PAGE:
We will be writing something here about our next few concerts towards the end of May, but in the meantime we hope very much that you can support us - we really appreciate is and are so grateful to everyone who has donated so far.
Did you hear us?
We had a great time on "In Tune" yesterday on Radio 3. It was a great opportunity to publicise our upcoming concerts. However there were a couple of things that we didn't manage to say and so we'd like to say them here!
Posted: 2nd April 2011
The first is about our residency at Highgate School. We are so lucky to be able to rehearse there - they have fantastic facilities and incredibly they have a huge supply of baroque bows and instruments, as well as two harpsichords! It's great to be associated with somewhere that takes period performance so seriously and we are very glad to be there.
The next is that we have put ourselves online for crowd-funding! The state of arts funding at the moment is well-documented and organisations are having to be more and more original with their their fundraising. The website www.wedidthis.org.uk is enabling the public to fund new artistic projects. We are still collecting funds for our debut CD which we are recording in a month's time. The link for our campaign is here http://www.wedidthis.org.uk/projects/support-international-baroque-players. With packages starting at just £5 we really hope that you will choose to support the ensemble and really make a difference. The rewards are immense!
Thanks so much, and remember that you can still listen again online for a few days. http://www.bbc.co.uk/programmes/b00zt7pc
Have you been missing us?
Guess what? We're delighted to say that (in case you've missed it) we're returning to stages in London, Bristol and Oxford this month. On the 22nd, 23rd and 24th to be precise. It's a veritable hum-dinger of a programme which will include Telemann's Violin Concerto "the Frogs", Platti's astoundingly gorgeous Concerto Grosso No.10 in F, a lute concert by Fasch, Vivaldi's Dresden Concerto RV192a and a romp through Bach's Brandenburg Concerto No.3. We are so excited about this project and are already zealously going over our practice parts. More details on the project are available on our Concerts page.
Posted: 7th February 2011
In the meantime we'd like to show you a review of our last project, to give you an idea of what we have in store....
(Taken from Early Music Review January 2011, Andrew Benson-Wilson)
"Under the enticing title of “Journey of Discovery: Bach’s most secret desire...” the International Baroque Players (19 players from 12 countries) explored the music of Dresden during Bach's time, his (rather less than) secret desire being to become the Dresden Hofkappelmeister in practice as well as in name (29 Oct, St John’s, Smith Square). Starting with Zelenka's quirky Hipochrondrie, they included works by Heinichen, who held the job that Bach coveted, and Pisendel, the leader of the Dresden orchestra, the latter's Imitation des Caractères de la danse featuring a continuous stream of snippets of dances both courtly and bucolic. Fasch's Concerto for violin, flutes, oboes and strings completed the Dresden representatives, with music by Handel, WF and JS Bach knocking the socks of the local lads. WF Bach's Adagio and Fugue in D minor was given a magical performance, with muted violins under a haunting sustained flute note. JS Bach's Concerto for oboe and violin gave Joel Raymond and leader Johannes Pramsohler a well-taken chance to shine. Flautists Eva Caballero and Yu-Wei Hu were also exceptional performers. It is great to see and hear the self-evident verve and enthusiasm of this ambitious group of young players."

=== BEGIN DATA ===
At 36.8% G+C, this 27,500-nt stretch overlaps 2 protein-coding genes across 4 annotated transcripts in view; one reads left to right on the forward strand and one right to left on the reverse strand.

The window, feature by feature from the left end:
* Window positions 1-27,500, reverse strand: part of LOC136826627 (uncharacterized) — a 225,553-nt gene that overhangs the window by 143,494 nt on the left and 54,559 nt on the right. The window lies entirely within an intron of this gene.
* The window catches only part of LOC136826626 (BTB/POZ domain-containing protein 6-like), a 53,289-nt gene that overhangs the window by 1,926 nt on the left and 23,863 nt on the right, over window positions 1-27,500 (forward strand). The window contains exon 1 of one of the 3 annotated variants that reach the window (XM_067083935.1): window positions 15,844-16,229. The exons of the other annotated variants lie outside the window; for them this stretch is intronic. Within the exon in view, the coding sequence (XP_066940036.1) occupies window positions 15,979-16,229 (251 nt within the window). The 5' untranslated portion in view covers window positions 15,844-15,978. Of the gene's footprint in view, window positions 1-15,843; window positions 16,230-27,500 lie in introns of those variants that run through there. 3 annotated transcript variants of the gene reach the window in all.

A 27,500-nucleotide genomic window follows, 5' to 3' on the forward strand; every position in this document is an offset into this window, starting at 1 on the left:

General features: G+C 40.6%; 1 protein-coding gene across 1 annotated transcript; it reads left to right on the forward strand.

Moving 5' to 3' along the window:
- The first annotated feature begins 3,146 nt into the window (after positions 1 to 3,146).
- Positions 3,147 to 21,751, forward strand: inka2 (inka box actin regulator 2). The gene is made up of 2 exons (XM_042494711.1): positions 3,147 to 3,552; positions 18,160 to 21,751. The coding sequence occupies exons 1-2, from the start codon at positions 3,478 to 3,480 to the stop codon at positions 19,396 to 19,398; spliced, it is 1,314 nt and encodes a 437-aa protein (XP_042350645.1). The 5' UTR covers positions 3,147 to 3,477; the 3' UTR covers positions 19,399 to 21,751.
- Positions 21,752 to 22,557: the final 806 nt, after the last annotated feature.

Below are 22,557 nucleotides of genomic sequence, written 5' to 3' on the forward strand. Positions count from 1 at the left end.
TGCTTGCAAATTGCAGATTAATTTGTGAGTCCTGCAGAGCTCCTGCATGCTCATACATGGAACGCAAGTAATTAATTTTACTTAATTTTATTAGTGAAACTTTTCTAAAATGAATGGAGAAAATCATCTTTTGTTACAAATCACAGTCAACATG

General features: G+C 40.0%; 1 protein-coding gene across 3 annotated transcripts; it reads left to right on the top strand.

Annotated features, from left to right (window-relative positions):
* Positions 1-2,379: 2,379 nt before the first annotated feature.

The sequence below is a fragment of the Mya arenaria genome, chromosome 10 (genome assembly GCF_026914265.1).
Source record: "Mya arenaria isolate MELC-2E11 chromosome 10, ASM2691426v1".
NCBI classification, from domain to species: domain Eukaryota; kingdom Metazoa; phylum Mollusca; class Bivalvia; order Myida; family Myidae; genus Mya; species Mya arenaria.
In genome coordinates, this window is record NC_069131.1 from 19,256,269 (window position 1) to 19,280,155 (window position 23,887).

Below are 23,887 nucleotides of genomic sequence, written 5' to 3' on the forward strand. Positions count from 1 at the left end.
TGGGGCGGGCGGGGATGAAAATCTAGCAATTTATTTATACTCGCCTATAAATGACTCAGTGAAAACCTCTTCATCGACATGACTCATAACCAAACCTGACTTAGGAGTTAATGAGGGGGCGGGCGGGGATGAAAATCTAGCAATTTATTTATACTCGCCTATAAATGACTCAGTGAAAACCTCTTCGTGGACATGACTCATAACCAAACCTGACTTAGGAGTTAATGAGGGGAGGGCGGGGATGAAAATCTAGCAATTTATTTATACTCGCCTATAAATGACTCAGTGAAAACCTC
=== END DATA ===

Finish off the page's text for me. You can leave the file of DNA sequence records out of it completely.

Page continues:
Don't risk missing out!
Did you hear us on Radio 3?
Well well, it appears that we have just made our first ever radio broadcast! In fact, you may even be visiting us for the first time having Googled us after the show. If that's the case then WELCOME and thanks for visiting us!
Posted: 14th November 2010
There's plenty to get you integrated into the warm baroque bosom of IBP - for those of you who like to keep up to date with our every move you might want to add us on Facebook. For instant gratification right now you can find videos and MP3s (some of which featured today on the radio) on our Media page. Our Concerts page lets you know where you can see us next. Lovely as it is to listen to us, we are also a visual delight (according to one member of our Oxford audience last month).
And of course, as you will have heard on the radio, we run ourselves! There is no big management behind us, there is no huge business ploughing in thousands of pounds. IF you would like to join up as a Friend you can sign up to our Pulse scheme on the Support page. The rewards are varied and wondrous. Please sign up if you can - £10 feeds a violinist for a night, £5 buys a splendid set of earplugs for the viola section etc. But seriously, we are so grateful for the support that we have received and continue to receive. Please do join us if you can.
We'll keep going as long as you want us! We hope that this broadcast is the first of many...
The last two weeks...